Going, going – almost gone – end of short lived £100k homes
- Credit: Archant
Fast track dismantling of the £100,000 Homes policy beloved of former metro mayor James Palmer is almost complete.
Labour mayor Dr Nik Johnson pledged to end it and a report before the combined authority housing and communities committee will do just that.
Since they were announced, 3,093 people registered an interest.
Only one scheme has been completed – eight one-bedroom flats at Fordham.
But despite them completing last Christmas, they remain unoccupied.
Combined authority housing director Roger Thompson said of the Fordham homes: "There has been some delay in lenders seeking to understand the new housing product.”
He says “these now appear to be resolved” and five have mortgage offers, one is waiting for a mortgage decision and two have mortgages in principle.
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Mr Thompson provides the committee with updates on three other sites:
1: Great Abingdon
2: Histon Road, Cambridge
3: Alexander House, Ely
The £100k home element of Great Abington has switched to a First Homes scheme.
Histon Road will be bought by the city council “and delivered through a different affordable housing tenure”
And the four £100k flats at Alexander House by Laragh Home will be handled by East Cambs Council.
The combined authority will focus on the nationally introduced First Homes Policy.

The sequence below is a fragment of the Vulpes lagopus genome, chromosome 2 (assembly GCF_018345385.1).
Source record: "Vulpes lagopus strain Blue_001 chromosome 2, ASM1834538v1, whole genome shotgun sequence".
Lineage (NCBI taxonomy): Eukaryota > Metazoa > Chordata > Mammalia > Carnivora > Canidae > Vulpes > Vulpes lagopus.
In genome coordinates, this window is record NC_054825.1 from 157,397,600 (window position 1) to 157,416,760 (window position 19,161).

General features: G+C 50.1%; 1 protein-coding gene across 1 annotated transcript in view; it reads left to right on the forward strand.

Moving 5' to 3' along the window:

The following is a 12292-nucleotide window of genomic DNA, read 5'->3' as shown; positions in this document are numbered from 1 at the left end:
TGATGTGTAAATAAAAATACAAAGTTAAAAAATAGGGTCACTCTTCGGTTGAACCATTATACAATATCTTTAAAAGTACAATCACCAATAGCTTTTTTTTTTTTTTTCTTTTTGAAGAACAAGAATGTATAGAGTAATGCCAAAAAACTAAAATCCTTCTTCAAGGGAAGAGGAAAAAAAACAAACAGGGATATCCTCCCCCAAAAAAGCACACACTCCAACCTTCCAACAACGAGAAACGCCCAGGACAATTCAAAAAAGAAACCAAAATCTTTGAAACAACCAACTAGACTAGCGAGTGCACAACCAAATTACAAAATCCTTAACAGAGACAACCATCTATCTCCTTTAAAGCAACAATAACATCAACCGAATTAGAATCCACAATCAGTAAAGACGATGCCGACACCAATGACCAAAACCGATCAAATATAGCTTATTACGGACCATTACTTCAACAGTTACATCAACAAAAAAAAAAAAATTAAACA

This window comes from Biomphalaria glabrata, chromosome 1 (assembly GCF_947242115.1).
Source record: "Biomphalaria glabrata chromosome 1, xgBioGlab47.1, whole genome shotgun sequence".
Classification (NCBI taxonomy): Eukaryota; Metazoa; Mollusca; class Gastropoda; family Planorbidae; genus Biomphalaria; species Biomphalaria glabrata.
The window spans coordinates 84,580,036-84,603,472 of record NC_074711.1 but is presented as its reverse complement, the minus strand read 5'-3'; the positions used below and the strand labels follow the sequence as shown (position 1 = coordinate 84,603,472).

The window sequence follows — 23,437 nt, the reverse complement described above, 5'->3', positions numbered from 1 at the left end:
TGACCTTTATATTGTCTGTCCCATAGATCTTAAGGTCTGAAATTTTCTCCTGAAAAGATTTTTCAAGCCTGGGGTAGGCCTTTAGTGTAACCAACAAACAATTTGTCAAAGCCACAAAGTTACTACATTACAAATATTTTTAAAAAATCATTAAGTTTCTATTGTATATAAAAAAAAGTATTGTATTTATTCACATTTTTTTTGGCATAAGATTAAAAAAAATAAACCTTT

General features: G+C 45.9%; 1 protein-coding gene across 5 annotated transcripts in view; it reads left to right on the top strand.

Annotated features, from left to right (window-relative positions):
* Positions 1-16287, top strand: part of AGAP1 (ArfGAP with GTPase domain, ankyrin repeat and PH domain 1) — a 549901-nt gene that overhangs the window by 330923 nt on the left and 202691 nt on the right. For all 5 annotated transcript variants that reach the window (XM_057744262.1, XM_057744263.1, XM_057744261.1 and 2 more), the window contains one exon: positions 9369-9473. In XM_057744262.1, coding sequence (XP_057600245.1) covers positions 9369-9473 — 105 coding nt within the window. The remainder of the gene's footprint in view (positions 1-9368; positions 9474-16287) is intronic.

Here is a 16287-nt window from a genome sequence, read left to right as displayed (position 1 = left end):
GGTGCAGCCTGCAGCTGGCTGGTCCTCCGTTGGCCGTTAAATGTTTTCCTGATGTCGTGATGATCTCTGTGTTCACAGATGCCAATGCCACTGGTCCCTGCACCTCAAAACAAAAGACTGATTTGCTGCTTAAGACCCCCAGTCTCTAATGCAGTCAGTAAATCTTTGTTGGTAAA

Mr Thompson says: “This change in policy places a mandatory requirement for a local planning authority to secure 25 per cent of their affordable housing stock as First Homes.”
First Homes is discounted market sale housing available to those who are eligible at a 30 per cent discount on open market value.
“First Homes are a specific kind of discounted market sale housing and should be considered to meet the definition of ‘affordable housing’ for planning purposes,” says Mr Thompson.
The homes will be only be offered to those who meet eligibility criteria.
Mr Thompson says the First Homes Policy is almost identical to the £100K Homes Policy, in that it is discounted market sale housing in perpetuity.
“Each local authority will have the option to develop a local connection policy and this is matter for each local authority, not the combined authority,” he says.
The housing director adds that there are “reputational risks” associated with ending the £100k homes policy and an “effective communications strategy” is in place.